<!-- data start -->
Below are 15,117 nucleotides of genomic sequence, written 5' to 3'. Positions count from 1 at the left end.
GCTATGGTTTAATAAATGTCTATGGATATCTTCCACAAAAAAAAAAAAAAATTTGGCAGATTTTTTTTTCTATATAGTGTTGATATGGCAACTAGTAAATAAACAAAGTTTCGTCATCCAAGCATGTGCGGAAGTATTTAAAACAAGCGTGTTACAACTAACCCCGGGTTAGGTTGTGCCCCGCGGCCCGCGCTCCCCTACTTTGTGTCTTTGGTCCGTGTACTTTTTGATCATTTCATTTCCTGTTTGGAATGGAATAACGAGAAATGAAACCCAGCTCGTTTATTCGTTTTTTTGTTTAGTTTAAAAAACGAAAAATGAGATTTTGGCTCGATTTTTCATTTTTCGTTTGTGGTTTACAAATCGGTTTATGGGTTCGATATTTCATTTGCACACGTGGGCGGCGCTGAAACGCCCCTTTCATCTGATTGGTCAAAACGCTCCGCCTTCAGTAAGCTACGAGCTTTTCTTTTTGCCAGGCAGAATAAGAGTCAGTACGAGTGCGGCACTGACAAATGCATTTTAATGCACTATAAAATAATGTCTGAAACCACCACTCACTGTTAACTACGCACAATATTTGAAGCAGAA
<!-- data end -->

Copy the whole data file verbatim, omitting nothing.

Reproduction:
Below are 15,117 nucleotides of genomic sequence, written 5' to 3'. Positions count from 1 at the left end.
GCTATGGTTTAATAAATGTCTATGGATATCTTCCACAAAAAAAAAAAAAAATTTGGCAGATTTTTTTTTCTATATAGTGTTGATATGGCAACTAGTAAATAAACAAAGTTTCGTCATCCAAGCATGTGCGGAAGTATTTAAAACAAGCGTGTTACAACTAACCCCGGGTTAGGTTGTGCCCCGCGGCCCGCGCTCCCCTACTTTGTGTCTTTGGTCCGTGTACTTTTTGATCATTTCATTTCCTGTTTGGAATGGAATAACGAGAAATGAAACCCAGCTCGTTTATTCGTTTTTTTGTTTAGTTTAAAAAACGAAAAATGAGATTTTGGCTCGATTTTTCATTTTTCGTTTGTGGTTTACAAATCGGTTTATGGGTTCGATATTTCATTTGCACACGTGGGCGGCGCTGAAACGCCCCTTTCATCTGATTGGTCAAAACGCTCCGCCTTCAGTAAGCTACGAGCTTTTCTTTTTGCCAGGCAGAATAAGAGTCAGTACGAGTGCGGCACTGACAAATGCATTTTAATGCACTATAAAATAATGTCTGAAACCACCACTCACTGTTAACTACGCACAATATTTGAAGCAGAA